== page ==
I must have said those words dozens of times over two days in early July, sweating in the Texas heat.
“Don’t forget to drink lots of water!”
“Don’t forget to measure twice!”
“Don’t forget to wear your safety goggles!”
Those two words conjured up images in my mind of a string tied around a finger, a reminder not to forget something really important.
Hebrews 13 is full of those kinds of string-around-your-finger reminders:
“Don’t forget to welcome strangers”; “Don’t forget those in prison”; “Don’t forget your leaders”; “Don’t forget to praise God”; and “Don’t forget to do good. Don’t forget to share with others. God is pleased with those kinds of offerings.”
That last reminder — from Hebrews 13:16 (NIRV) — was the theme verse for Mission 56, a collaborative missions project between Children’s Ministry and Local Missions started this year. Shortened to “Don’t forget to do good,” that verse served as a daily reminder for us to do things for others because our good works are pleasing to God.
For Mission 56, our 5th and 6th grade students were teamed up with men from our church — many are members of a group of men who affectionately call themselves “The Geezer Squad.” These men faithfully serve and build homes for Habitat for Humanity as well as doing year-round projects in the community.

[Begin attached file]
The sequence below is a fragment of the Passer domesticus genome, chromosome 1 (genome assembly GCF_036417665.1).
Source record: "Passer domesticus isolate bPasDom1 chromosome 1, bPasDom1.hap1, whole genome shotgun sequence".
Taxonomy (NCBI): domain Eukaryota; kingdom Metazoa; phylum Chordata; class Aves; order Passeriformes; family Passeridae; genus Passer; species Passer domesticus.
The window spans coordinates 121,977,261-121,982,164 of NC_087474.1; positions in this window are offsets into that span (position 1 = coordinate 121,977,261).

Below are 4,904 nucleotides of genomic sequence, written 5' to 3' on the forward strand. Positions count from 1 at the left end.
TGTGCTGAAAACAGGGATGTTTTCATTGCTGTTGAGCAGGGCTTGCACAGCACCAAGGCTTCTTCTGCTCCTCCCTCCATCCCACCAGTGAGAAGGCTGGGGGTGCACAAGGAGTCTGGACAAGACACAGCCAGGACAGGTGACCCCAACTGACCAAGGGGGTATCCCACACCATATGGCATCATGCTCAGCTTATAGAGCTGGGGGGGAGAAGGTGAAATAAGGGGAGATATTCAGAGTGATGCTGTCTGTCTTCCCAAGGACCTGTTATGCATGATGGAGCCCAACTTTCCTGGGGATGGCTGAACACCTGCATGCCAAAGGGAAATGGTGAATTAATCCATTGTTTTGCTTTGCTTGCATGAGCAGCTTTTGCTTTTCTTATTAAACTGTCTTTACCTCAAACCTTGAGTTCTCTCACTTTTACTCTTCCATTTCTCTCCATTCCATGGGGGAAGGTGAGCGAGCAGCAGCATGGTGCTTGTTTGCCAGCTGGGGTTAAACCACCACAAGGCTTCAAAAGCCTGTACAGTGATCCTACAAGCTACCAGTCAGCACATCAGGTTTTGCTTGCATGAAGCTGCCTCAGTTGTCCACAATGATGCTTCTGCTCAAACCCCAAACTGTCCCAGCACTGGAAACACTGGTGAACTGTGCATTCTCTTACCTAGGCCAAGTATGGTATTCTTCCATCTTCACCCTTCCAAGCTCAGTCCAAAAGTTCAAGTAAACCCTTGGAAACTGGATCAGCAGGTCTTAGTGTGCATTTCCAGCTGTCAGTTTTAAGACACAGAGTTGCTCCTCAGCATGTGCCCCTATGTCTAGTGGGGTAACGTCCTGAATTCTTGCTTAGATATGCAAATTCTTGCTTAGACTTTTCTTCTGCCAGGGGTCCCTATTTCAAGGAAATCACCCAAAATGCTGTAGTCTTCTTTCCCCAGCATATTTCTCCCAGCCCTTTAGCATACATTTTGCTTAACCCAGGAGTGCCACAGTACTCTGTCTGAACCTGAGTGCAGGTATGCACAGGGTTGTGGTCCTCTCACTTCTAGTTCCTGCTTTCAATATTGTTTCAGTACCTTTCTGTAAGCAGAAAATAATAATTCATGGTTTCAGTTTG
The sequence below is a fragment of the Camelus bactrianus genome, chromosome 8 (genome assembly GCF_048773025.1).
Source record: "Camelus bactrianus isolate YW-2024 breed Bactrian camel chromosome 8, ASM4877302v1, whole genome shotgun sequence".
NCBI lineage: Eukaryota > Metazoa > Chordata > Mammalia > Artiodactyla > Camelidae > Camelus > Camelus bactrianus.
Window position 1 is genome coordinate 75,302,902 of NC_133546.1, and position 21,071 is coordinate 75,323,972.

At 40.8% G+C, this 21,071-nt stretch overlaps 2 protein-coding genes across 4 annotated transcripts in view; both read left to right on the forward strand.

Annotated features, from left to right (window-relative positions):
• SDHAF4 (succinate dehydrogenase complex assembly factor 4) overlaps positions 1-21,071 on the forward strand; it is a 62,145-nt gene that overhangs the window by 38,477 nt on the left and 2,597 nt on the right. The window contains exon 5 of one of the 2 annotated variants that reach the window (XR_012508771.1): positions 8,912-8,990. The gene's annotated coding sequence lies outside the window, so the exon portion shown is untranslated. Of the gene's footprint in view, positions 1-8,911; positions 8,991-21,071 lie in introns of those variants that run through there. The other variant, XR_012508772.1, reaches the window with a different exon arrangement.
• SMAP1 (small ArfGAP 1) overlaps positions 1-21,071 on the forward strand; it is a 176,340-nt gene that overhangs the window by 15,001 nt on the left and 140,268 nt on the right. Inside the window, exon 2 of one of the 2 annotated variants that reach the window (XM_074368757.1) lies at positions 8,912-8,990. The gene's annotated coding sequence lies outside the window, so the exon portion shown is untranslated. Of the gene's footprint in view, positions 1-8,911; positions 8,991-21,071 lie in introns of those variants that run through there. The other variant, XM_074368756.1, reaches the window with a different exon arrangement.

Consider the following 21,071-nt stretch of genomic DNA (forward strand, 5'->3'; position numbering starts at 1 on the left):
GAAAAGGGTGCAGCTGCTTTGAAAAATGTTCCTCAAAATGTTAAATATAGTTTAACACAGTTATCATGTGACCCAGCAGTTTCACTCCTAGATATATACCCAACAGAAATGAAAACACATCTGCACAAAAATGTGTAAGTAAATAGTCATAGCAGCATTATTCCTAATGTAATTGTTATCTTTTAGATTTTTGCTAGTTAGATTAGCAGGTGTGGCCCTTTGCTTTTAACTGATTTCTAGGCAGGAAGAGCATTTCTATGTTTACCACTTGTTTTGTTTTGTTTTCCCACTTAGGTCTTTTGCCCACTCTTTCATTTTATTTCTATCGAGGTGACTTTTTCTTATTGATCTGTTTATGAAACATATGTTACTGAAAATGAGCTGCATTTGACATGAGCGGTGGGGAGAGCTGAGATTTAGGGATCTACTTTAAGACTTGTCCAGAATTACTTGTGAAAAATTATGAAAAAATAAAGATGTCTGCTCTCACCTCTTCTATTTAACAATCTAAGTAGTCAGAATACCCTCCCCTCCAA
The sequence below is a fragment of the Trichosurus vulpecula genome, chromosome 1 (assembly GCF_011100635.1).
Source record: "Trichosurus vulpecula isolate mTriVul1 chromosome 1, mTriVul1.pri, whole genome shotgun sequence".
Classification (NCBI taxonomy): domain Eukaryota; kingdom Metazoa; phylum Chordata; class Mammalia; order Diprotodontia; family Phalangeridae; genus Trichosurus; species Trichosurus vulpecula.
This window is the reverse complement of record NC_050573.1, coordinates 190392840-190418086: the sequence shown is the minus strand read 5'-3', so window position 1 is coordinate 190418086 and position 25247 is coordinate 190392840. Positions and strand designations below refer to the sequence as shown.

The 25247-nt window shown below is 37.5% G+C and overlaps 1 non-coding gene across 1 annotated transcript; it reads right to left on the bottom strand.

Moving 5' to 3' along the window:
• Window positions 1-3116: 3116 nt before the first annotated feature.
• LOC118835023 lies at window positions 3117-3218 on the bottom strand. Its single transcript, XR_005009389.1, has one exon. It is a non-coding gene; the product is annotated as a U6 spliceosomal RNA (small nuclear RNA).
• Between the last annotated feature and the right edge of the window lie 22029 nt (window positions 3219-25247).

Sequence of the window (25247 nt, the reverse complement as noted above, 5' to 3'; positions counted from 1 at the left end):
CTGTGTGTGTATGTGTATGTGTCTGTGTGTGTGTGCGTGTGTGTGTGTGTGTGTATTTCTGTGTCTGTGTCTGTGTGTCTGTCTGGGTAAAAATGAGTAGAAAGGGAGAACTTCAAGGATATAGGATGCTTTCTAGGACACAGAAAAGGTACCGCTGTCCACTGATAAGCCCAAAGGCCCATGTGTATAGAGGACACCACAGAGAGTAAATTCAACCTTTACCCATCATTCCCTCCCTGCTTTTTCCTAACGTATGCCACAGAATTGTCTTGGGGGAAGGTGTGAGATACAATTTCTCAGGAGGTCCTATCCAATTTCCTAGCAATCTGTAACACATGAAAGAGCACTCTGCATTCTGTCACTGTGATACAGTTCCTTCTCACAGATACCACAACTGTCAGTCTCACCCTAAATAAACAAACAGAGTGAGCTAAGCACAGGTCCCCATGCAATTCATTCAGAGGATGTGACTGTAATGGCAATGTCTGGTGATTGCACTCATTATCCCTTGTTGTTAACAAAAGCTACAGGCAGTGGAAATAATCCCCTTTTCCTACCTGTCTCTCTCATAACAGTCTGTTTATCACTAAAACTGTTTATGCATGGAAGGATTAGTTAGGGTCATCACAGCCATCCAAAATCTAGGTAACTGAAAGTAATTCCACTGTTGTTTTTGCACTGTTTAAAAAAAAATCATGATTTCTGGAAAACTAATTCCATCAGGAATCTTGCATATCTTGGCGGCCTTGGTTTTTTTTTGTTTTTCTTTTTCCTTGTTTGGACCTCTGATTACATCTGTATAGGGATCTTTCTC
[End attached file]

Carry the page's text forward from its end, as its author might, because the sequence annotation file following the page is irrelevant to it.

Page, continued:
These men were designated as group leaders and were not what our students expected them to be — and our students were not what the leaders expected, either. It didn’t take long for our students and their group leaders to bond, though; multigenerational relationships were quickly formed and created an opportunity for the Spirit of God to move.
The group leaders guided our students through each stage of construction — the measuring, the cutting, and ultimately the assembly of picnic tables that converted into benches. These, along with hand-painted flowered pots, were carefully delivered to six families who are residents of Habitat for Humanity homes.
When the tables were finished, our 5th and 6th graders wrote handwritten, personal messages to the recipients of their handiwork on the underside of each table, mostly in the form of scriptures. Most verses were what we had been reminding our students: “Don’t forget to do good.” Others were familiar and favorite verses, such as the fruit of the Spirit, and some were simple messages of love, like “God bless you and your family.”
Over the two days, our students learned to be capable carpenters. Through patience and teamwork, the men from our church shared with our students, not only their woodworking wisdom, but a reminder that Jesus, too, was a carpenter who was taught by his earthly father. The group of adult leaders poured into the lives of the young to help develop a faith memory that will stick, and their work was a testament of what God can do when people gather in His name.
And the experience is one I’m sure our 5th and 6th graders will never forget.
This story first originally appeared in The Point, Fall 2013 edition.